Magnet is a material that provides magnetic field. A magnetic field is invisible, however, responsible for most notable property of a magnet: a force that pulls on other ferromagnetic materials, such as iron, and attracts or repels other magnets.
A permanent magnet is an object made from the material that is magnetized and creats its own persistent magnetic field. An every day example is a refrigerator magnet used to hold notes on the door. Materials that can be magnetized, which are also the ones that are strongly attracted to a magnet, are called ferromagnetic. These include iron, nickel, cobalt, some alloys of rare earth metals, and some naturally occurring minerals such as lodestone. Although ferromagnetic materials are the only ones attracted to a magnet strongly enough to be commonly considered magnetic, all other substances respond weakly to a magnetic field, by one of several other types of magnetism.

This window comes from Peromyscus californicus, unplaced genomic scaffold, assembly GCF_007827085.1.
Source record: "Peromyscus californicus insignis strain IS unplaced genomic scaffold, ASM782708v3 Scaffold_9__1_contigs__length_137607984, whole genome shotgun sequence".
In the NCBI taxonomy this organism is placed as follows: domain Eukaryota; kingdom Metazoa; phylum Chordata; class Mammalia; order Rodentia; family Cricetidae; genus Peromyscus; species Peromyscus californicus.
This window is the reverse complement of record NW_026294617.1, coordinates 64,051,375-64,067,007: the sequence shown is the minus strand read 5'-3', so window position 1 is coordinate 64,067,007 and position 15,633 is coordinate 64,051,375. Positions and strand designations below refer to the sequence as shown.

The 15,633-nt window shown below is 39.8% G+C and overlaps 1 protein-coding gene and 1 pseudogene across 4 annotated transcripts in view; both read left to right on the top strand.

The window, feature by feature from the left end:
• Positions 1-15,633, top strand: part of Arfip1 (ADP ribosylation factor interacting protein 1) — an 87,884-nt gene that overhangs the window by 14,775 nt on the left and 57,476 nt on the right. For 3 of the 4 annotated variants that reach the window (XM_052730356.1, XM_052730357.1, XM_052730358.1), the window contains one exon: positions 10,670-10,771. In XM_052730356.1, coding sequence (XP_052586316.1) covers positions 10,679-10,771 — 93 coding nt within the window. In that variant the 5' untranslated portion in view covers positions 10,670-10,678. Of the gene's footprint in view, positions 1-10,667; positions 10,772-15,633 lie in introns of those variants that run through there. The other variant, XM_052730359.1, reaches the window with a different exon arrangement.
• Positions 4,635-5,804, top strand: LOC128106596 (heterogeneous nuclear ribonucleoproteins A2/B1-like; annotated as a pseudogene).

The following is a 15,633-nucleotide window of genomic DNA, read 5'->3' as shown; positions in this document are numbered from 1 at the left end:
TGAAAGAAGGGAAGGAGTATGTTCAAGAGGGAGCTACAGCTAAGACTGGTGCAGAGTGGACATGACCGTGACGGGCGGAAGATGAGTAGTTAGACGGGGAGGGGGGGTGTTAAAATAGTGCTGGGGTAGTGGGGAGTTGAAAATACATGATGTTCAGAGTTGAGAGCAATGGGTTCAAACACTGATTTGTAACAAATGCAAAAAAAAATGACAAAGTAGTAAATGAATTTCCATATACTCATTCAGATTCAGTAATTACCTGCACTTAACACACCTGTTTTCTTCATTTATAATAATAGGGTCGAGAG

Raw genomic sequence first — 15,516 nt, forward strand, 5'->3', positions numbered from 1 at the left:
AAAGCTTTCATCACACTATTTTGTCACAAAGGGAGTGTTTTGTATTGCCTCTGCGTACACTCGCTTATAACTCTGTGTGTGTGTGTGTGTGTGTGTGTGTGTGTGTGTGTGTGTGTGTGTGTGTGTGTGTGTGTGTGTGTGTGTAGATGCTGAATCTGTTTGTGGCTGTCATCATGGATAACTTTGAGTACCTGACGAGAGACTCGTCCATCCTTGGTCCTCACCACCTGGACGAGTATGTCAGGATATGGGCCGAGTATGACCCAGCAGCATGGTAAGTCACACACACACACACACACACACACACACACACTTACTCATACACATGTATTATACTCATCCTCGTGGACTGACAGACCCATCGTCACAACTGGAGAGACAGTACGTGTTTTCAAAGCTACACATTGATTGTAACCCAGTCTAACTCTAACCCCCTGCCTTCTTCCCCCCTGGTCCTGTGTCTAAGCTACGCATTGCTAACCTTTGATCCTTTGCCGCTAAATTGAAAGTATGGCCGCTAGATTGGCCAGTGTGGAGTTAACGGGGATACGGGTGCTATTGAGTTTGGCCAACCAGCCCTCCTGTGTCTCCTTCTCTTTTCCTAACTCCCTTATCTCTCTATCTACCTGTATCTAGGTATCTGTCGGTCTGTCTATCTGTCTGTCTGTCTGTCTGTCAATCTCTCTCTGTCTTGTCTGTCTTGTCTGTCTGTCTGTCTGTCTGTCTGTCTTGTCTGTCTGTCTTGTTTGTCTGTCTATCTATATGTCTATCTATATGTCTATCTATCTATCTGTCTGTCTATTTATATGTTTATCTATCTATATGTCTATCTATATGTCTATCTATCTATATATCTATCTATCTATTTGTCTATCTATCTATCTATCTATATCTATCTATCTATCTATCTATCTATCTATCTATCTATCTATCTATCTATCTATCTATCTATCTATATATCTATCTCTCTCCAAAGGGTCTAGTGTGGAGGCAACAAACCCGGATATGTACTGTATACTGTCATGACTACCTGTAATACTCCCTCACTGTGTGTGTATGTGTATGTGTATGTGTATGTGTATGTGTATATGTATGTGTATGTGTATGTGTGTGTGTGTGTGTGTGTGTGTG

Ferromagnetic materials can be divided into magnetically “soft” materials like annealed iron, which can be magnetized but do not tend to stay magnetized, and magnetically hard materials, which do. Permanent magnets are made from “hard” ferromagnetic materials such as alnico and ferrite that are subjected to special processing in a powerful magnetic field during manufacture, to align their internal microcrystalline structure, making them very hard to demagnetize. To demagnetize a saturated magnet, a certain magnetic field must be applied, and this threshold depends on cercivity of the respective material. “Hard” materials have high coercivity, whereas “soft” materials have low coercivity
The overall strength of a magnet is measured by its magnetic moment or, alternatively, the total magnetic flux it produces. The local strength of magnetism in material is measured by its magnetization.